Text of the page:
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Men pose as belligerent apes to scare away monkeys

August 6, 2014 Destination Global, Headline News No Comments Email Email

egtmedia59The Indian government is hiring men to dress and act like apes to scare off hundreds of wild monkeys harassing staff around important buildings in New Delhi.

The job could provide memorable employment for working holidaymakers, but it’s no easy task and is probably best left to experts. The ape-men pose as langur monkeys, a large predatory, dark-faced species capable of scaring away macaques, the type of monkeys causing the problem. India Gate

In 2007, when New Delhi’s deputy mayor toppled to his death after being attacked by a gang of wild monkeys, India began to pay serous attention to keeping monkeys and humans at a safe distance. The deputy mayor, Sawinder Singh Bajwa, 52, plunged from the balcony of his house while fighting monkeys with a stick.

Now, 40 fit young people have been hired to dress in ape-suits and disguise themselves as langurs.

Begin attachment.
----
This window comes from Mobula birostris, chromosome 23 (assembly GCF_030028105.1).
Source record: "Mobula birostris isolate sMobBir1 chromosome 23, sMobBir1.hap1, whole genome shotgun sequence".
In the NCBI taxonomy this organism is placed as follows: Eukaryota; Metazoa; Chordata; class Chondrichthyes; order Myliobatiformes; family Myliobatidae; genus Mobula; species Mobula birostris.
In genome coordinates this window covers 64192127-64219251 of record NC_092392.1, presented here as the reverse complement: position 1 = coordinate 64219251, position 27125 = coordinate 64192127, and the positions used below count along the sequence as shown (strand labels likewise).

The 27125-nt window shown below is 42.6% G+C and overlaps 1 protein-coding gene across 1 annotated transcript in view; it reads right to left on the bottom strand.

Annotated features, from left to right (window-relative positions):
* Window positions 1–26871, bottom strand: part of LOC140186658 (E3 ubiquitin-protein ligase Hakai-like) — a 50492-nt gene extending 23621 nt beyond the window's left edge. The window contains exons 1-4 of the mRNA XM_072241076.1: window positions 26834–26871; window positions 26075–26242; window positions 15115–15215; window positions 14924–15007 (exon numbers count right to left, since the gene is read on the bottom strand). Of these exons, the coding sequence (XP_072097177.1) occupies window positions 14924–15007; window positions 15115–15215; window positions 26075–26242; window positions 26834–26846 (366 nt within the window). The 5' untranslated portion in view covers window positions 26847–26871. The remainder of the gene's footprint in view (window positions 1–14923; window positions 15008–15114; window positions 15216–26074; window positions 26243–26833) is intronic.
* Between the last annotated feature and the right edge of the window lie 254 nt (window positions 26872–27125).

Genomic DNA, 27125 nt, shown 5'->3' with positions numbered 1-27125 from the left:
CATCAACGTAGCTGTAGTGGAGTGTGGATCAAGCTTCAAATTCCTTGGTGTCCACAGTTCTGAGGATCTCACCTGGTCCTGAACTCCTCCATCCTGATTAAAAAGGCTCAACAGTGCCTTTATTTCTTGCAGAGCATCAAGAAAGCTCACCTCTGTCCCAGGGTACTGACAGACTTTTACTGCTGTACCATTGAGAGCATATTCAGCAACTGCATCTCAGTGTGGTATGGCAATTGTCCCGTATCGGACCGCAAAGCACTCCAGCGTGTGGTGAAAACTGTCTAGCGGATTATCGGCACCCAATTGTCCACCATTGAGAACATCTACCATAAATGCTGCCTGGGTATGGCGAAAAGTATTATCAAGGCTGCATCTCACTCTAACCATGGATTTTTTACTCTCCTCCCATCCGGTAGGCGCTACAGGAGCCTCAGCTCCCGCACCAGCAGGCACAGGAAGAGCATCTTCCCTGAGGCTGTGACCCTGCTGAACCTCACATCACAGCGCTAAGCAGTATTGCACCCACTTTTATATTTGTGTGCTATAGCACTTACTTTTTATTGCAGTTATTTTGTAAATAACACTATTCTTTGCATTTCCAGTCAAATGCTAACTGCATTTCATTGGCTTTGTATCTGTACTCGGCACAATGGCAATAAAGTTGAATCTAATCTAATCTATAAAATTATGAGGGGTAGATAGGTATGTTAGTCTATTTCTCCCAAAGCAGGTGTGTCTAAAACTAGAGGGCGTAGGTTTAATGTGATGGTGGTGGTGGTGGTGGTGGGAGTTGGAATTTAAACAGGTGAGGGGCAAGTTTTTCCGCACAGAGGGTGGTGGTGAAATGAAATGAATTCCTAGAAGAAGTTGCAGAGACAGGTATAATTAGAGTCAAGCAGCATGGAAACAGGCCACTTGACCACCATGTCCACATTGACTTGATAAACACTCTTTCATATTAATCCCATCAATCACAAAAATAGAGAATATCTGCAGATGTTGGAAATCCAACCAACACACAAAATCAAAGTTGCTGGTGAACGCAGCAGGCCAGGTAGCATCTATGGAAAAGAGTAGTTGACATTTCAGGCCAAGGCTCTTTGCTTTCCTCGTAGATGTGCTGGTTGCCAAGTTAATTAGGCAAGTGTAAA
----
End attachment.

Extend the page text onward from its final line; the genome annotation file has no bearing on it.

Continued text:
If the ape-men fail to do the trick, marksmen armed with rubber bullets may be deployed, Britain’s Daily Telegraph reports.

Macaques roam freely around government buildings and over the lawns surrounding India Gate, a great arch and war memorial located on the ‘ceremonial axis’ of New Delhi.

Throughout the city, monkeys have chewed through communications cables and attacked people for food. In India’s unnamed (2)parliament, macaques “occasionally jump in through the windows and pace the corridors of power”, the Telegraph notes.

An article in the New York Times attributes the problem to India’s rapid urbanisation. As Delhi expands, with half a million new residents arriving each year, its green spaces – the monkeys’ habitat at for centuries, shrink.

Monkeys stalk the great monuments of New Delhi, bathing in ceremonial fountains and swinging from the parapets of the president’s palace. Their presence embarrasses dignitaries and amuses distinguished visitors.

The battle to keep monkeys at bay has continued for decades. Devotees of the Hindu monkey god, Hanuman, feel it their duty to feed the monkeys, which adds to the problem. One chief monkey catcher resigned, fed up with being harassed by animal rights advocates.

Finally, an expert tip for travellers confronted by wild monkeys: never look a monkey in the eye and raise your eyebrows – it’s interpreted as a challenge.

If on a balcony, perhaps never raise your eyebrows at all.

Written by : Peter Needham

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